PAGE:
Yes, you read the title correctly. I’ve followed a fairly typical trajectory of being brought up with “I’m a lowly worm” theology towards an understanding of humans as essentially good, if marred by by sin. I was always under the impression that this was the “right” trajectory, but I’m having second thoughts, partly due to Scot McKnight’s series on original sin, and partly because of the following passage from Charles Taylor’s A Secular Age.
Taylor looks at our seeming fundamental recognition–no matter our beliefs–that something is wrong with us and in the world. Christians explain this wrongness in terms of evil as embodied in original sin, while the materialist-humanist notions of wrongness tend towards the category of sickness. Taylor goes on to make come interesting comparisons (some of which I anticipated in an older post, Demons and Germs):
So the difference is this: evil has the dignity of an option for an apparent good; sickness has not. This dignity is conceded, even in the discourse of conversion that purports to show evil up as false good, and hence really empty, really only a kind of alienation. It is conceded not in the text, but in the context, in the manner of address, which recognizes the power of the oponent.
Now the pathos involved in the triumph of the therapeutic is this: One reason to throw over the spritiual perspective [of] evil/holiness was to reject the idea that our normal, middle-range existence is imperfect. We’re perfectly all right as we are, as “natural” beings. So the dignity of ordinary, “natural” existence is even further enhanced. This ought to have liberated us from what were recognized frequently as the fruits of sin: impotence, division, anguish, spleen, melancholy, emptiness, incapacity, paralyzing gloom, acedia, etc. But in fact hese abound.
Only now, as afflictions of beings destined for middle-range normalcy, they must be seen as the result of sickness. They must be treated therapeutically. But the person being treated is now being approached as one who is just incapacitated. He has less dignity than the sinner. So what was supposed to enhance our dignity has reduced it. We are just to be dealt with, manipulated into health.
From another angle: casting off religion was meant to free us, give us our full dignity of agnets; throwing off the tutelage of religion, hence of the church, hence of the clergy. But now we are forced to go to new experts, therapists, doctors, who exercise the kind of control that is appropriate over blind and compulsive mechanisms; who may even be administering drugs to us. Our sick selves are even more being talked down to, just treated as things, than were the faithful of yore in churches.
A Secular Age, 619-20.
4 responses to “The Problem Without Original Sin”
I’ve feel closely related to “total depravation” theory… even though I came to it more because of my reading of history rahter than mi kinship with calvinism (in fact, I really dislike calvinism).
Wow yea man, I think that any study in an “ization” point of view towards our current socio- trends completely agree with this. In fact… we use the “CHAID” clustering method…which many of us use now almost subconciously even without knowing of its exsistance… its (chi-squared automatic interaction detection) a statistical classification method proposed by G.V. Kass in 1980- a frustrating part of cultural realization is noticing in normal everyday interactions how often people have begun to assume that the benneficial assesment of profitability and determination of “ization” trends… the methods we use to determine their potential success and methods of improvement, have begun to infultrate our own personal sence of self betterment, to the point of what you are describing. Heck even churches map out their own growth now in similar ways. We truely are a stuff and things socialization of what could have been a purer movement toward realistic integration with our own humanity…. instead…. exactly what you have described…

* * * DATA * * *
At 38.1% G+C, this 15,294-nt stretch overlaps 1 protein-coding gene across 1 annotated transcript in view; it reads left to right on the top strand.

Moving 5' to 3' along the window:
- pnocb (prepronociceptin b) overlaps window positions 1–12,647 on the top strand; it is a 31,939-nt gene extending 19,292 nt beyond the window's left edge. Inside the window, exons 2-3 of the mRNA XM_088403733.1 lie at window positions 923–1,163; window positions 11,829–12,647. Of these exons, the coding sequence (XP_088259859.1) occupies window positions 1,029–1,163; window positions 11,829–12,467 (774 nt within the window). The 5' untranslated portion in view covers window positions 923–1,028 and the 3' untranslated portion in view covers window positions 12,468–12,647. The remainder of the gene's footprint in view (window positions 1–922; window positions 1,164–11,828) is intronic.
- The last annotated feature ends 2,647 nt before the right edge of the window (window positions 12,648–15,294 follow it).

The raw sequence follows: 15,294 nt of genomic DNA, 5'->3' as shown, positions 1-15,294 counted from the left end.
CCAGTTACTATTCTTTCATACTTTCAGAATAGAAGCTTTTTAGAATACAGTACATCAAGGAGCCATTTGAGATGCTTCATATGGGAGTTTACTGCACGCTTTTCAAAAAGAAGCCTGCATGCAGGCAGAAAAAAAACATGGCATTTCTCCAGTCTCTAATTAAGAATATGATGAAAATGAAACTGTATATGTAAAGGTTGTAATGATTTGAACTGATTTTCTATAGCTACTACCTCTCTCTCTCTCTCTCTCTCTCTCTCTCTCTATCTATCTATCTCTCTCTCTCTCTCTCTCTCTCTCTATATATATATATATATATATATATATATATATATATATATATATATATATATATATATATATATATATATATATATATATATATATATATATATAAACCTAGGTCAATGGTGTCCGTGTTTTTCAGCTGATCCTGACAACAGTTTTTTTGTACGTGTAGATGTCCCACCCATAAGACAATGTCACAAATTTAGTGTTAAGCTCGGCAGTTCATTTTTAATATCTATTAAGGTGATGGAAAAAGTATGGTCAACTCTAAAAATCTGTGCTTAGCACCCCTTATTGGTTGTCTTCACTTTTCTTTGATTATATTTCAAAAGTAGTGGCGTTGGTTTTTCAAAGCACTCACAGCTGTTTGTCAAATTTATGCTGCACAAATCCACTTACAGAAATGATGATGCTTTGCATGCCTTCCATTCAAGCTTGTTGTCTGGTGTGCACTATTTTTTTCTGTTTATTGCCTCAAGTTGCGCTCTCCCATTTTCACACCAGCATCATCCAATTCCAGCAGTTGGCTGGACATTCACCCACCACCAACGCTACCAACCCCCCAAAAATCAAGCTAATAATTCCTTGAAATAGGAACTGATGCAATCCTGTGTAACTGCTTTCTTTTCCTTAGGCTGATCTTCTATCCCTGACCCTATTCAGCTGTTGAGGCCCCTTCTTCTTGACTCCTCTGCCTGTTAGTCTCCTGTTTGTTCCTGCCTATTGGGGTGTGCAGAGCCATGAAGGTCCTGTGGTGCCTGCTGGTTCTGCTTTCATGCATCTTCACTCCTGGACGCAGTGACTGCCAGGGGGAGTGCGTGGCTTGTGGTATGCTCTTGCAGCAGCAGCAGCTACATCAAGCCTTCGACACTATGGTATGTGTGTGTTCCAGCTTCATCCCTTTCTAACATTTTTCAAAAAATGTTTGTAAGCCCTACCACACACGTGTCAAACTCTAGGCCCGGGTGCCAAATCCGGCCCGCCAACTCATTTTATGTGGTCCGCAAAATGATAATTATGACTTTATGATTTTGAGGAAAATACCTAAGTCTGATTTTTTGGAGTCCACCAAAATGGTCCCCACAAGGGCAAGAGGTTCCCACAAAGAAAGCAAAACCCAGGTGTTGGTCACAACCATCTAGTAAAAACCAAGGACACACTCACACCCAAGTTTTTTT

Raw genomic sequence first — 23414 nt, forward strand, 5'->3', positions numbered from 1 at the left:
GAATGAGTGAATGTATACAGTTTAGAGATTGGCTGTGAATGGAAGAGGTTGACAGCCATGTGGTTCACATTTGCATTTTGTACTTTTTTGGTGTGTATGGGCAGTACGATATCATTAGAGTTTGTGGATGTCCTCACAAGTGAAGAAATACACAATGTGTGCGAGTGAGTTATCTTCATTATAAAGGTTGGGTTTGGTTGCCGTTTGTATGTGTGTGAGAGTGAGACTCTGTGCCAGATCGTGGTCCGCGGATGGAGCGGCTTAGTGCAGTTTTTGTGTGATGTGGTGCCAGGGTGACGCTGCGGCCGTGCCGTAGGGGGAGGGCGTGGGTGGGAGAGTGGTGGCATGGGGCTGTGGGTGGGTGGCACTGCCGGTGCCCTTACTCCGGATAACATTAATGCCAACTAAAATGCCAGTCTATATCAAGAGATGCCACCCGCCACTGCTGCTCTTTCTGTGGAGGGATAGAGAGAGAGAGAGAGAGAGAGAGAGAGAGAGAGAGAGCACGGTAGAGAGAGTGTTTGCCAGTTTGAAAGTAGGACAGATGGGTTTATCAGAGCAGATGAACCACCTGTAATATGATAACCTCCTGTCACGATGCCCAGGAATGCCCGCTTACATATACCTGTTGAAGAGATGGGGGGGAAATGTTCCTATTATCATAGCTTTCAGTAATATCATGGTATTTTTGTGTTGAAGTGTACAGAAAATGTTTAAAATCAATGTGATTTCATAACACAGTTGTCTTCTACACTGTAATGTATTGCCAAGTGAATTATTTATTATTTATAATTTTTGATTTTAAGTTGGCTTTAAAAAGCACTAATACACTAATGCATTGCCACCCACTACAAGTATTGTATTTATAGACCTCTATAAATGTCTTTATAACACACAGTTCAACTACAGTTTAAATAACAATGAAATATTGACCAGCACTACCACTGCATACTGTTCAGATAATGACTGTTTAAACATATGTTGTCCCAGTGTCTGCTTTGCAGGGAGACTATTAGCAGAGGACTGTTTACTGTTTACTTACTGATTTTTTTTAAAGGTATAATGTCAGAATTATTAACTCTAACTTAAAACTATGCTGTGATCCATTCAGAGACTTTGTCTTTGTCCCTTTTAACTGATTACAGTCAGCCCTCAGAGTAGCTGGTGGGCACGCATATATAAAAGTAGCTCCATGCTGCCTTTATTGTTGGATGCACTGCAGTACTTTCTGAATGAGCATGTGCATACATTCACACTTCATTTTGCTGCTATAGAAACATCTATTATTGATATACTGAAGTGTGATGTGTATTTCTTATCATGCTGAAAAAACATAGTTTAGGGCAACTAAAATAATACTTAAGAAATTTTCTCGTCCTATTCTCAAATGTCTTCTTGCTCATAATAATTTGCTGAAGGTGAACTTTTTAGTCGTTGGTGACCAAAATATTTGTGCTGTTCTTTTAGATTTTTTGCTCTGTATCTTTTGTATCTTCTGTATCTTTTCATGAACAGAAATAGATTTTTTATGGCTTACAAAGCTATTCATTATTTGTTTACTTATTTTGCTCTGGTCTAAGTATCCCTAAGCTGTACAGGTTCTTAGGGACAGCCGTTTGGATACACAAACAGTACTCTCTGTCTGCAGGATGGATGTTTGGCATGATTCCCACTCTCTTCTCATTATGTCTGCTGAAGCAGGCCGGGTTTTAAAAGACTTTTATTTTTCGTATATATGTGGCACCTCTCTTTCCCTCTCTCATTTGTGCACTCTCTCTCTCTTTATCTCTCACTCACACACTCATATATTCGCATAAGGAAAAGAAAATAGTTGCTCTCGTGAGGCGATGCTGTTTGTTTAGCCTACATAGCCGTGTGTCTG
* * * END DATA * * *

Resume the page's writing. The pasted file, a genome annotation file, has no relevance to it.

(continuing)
Kind of wierd how we attempt to simplify things through more rational means which negate the pararational and drop the meaning.
So thats that… no offspring for me, until the world gets a wee bit more comfortable with its self.
Great post matt.
Bonhoeffer has recently converted me, in the cycle of things, back also to an understanding of the ‘sinnerness’ of us.
I love the comparison between psychological brokenness and spiritual condition; the pyschological is considered unbiased, the ‘last word’ on what somebody is. The interesting which you and Don allude to is the commodification of our sickness. Not that our sin hasn’t been commodified by the Church before (i.e. indulgences) but at least this abberation was grounded in a community whose priestly sin was only an exageration of the truth of penance and communal confession.
selling our healing to us by means of a de-communitied specilization leads to the opposite of healing: the necessity of ongoing sickness (for that is where the money is).
I’m very interested to investigate how closely tied a correct understanding of the seriousness of sin is to our salvation, to our “christ-likeness.”
mountainguy: It’s true, history does strongly support something along the lines of total deprivation, even if I will never use the term due to its Calvinist-TULIP connotations.
Don: solid ramble. :) I think that we’re seeing some slow moves away from these purely rationalistic frameworks, but I’m afraid we’re just jumping out of the rationality pan and into the spirituality fire.
Joel: Commodification indeed. I think that there’s so many fruitful avenues to explore in terms of our alienation from our own bodies in modernity, and how the sin-salvation paradigm has much stronger explanatory power for the world we find ourselves in than the sickness-medicine paradigm.